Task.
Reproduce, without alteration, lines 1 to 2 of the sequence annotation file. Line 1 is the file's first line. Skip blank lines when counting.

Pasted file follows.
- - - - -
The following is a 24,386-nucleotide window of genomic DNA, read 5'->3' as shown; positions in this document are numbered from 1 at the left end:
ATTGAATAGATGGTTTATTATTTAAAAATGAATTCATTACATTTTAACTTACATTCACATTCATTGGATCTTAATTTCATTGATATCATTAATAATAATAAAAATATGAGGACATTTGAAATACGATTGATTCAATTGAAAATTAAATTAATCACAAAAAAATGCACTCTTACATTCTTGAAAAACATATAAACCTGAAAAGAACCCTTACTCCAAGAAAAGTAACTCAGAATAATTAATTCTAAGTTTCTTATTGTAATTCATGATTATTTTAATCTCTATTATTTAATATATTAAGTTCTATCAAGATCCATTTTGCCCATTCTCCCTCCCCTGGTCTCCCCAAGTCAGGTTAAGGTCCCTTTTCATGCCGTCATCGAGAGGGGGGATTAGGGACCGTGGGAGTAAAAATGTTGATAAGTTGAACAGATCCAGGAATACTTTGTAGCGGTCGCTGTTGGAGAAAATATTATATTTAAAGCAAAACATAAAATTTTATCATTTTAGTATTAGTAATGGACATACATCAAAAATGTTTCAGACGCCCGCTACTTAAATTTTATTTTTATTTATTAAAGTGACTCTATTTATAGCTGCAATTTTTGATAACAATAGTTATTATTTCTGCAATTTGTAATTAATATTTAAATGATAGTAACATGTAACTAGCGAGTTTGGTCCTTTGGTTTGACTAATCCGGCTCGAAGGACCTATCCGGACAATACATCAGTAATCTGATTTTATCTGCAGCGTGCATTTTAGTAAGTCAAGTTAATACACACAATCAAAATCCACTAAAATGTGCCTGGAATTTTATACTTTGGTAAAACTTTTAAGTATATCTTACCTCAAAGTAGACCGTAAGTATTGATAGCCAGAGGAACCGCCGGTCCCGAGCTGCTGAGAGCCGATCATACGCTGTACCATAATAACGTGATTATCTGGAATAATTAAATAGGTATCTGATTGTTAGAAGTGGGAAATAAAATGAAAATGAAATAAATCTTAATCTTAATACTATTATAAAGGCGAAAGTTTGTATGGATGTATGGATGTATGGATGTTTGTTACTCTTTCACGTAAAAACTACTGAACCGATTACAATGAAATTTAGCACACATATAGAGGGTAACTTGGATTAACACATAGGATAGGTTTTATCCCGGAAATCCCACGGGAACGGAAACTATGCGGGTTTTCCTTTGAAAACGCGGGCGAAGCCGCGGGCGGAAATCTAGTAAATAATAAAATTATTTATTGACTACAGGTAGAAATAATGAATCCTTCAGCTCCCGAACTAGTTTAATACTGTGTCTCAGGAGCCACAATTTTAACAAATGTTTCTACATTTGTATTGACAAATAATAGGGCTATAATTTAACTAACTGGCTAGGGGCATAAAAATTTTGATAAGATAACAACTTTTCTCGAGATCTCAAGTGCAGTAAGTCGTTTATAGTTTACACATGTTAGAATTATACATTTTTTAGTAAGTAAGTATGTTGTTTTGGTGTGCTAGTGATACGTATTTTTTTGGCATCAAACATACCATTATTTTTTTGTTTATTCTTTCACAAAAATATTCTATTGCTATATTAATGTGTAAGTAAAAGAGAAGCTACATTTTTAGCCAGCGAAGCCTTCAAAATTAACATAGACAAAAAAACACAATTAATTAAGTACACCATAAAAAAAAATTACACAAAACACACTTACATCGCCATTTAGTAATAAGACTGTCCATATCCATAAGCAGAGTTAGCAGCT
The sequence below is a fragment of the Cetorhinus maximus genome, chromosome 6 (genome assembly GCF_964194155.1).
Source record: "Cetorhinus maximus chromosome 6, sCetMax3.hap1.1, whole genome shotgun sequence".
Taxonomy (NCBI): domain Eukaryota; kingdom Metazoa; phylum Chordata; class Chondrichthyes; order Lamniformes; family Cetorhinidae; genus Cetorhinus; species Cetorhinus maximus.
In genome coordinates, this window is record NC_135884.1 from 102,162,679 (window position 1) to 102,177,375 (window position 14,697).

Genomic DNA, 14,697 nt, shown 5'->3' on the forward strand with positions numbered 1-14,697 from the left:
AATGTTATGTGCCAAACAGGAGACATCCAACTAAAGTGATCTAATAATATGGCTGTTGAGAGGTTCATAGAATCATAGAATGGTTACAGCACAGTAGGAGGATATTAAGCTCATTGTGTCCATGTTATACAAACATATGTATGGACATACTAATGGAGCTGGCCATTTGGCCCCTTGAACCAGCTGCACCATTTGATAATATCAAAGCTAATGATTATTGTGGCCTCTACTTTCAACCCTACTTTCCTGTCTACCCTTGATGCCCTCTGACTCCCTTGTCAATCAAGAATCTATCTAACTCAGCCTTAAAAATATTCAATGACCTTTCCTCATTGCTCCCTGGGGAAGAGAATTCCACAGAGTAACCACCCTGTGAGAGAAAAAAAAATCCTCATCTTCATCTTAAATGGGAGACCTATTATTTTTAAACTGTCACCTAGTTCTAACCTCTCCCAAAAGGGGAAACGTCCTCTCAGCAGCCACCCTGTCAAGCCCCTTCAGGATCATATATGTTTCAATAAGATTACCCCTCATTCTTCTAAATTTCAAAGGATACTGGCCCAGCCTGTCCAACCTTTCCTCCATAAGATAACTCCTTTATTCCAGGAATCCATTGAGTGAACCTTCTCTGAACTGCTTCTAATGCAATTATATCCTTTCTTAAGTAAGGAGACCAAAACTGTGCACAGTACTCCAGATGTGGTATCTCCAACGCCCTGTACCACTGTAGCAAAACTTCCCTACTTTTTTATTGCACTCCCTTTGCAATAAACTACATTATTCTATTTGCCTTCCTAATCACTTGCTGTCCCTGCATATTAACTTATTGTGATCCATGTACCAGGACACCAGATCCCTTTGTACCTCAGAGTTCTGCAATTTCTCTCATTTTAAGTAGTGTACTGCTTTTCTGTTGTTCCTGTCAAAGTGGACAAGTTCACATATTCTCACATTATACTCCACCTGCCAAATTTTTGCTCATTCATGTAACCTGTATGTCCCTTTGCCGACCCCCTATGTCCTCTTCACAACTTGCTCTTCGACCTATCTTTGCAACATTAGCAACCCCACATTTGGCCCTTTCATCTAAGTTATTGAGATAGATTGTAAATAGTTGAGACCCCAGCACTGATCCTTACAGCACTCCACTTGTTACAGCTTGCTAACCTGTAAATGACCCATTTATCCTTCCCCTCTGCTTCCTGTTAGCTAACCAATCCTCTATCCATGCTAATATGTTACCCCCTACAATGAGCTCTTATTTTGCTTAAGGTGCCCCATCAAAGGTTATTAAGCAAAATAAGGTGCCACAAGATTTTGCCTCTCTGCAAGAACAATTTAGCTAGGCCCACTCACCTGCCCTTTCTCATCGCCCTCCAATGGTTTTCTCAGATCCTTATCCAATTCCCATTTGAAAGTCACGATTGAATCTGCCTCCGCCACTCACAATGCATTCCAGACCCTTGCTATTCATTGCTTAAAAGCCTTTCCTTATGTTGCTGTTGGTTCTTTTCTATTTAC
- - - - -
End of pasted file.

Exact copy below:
The following is a 24,386-nucleotide window of genomic DNA, read 5'->3' as shown; positions in this document are numbered from 1 at the left end:
ATTGAATAGATGGTTTATTATTTAAAAATGAATTCATTACATTTTAACTTACATTCACATTCATTGGATCTTAATTTCATTGATATCATTAATAATAATAAAAATATGAGGACATTTGAAATACGATTGATTCAATTGAAAATTAAATTAATCACAAAAAAATGCACTCTTACATTCTTGAAAAACATATAAACCTGAAAAGAACCCTTACTCCAAGAAAAGTAACTCAGAATAATTAATTCTAAGTTTCTTATTGTAATTCATGATTATTTTAATCTCTATTATTTAATATATTAAGTTCTATCAAGATCCATTTTGCCCATTCTCCCTCCCCTGGTCTCCCCAAGTCAGGTTAAGGTCCCTTTTCATGCCGTCATCGAGAGGGGGGATTAGGGACCGTGGGAGTAAAAATGTTGATAAGTTGAACAGATCCAGGAATACTTTGTAGCGGTCGCTGTTGGAGAAAATATTATATTTAAAGCAAAACATAAAATTTTATCATTTTAGTATTAGTAATGGACATACATCAAAAATGTTTCAGACGCCCGCTACTTAAATTTTATTTTTATTTATTAAAGTGACTCTATTTATAGCTGCAATTTTTGATAACAATAGTTATTATTTCTGCAATTTGTAATTAATATTTAAATGATAGTAACATGTAACTAGCGAGTTTGGTCCTTTGGTTTGACTAATCCGGCTCGAAGGACCTATCCGGACAATACATCAGTAATCTGATTTTATCTGCAGCGTGCATTTTAGTAAGTCAAGTTAATACACACAATCAAAATCCACTAAAATGTGCCTGGAATTTTATACTTTGGTAAAACTTTTAAGTATATCTTACCTCAAAGTAGACCGTAAGTATTGATAGCCAGAGGAACCGCCGGTCCCGAGCTGCTGAGAGCCGATCATACGCTGTACCATAATAACGTGATTATCTGGAATAATTAAATAGGTATCTGATTGTTAGAAGTGGGAAATAAAATGAAAATGAAATAAATCTTAATCTTAATACTATTATAAAGGCGAAAGTTTGTATGGATGTATGGATGTATGGATGTTTGTTACTCTTTCACGTAAAAACTACTGAACCGATTACAATGAAATTTAGCACACATATAGAGGGTAACTTGGATTAACACATAGGATAGGTTTTATCCCGGAAATCCCACGGGAACGGAAACTATGCGGGTTTTCCTTTGAAAACGCGGGCGAAGCCGCGGGCGGAAATCTAGTAAATAATAAAATTATTTATTGACTACAGGTAGAAATAATGAATCCTTCAGCTCCCGAACTAGTTTAATACTGTGTCTCAGGAGCCACAATTTTAACAAATGTTTCTACATTTGTATTGACAAATAATAGGGCTATAATTTAACTAACTGGCTAGGGGCATAAAAATTTTGATAAGATAACAACTTTTCTCGAGATCTCAAGTGCAGTAAGTCGTTTATAGTTTACACATGTTAGAATTATACATTTTTTAGTAAGTAAGTATGTTGTTTTGGTGTGCTAGTGATACGTATTTTTTTGGCATCAAACATACCATTATTTTTTTGTTTATTCTTTCACAAAAATATTCTATTGCTATATTAATGTGTAAGTAAAAGAGAAGCTACATTTTTAGCCAGCGAAGCCTTCAAAATTAACATAGACAAAAAAACACAATTAATTAAGTACACCATAAAAAAAAATTACACAAAACACACTTACATCGCCATTTAGTAATAAGACTGTCCATATCCATAAGCAGAGTTAGCAGCT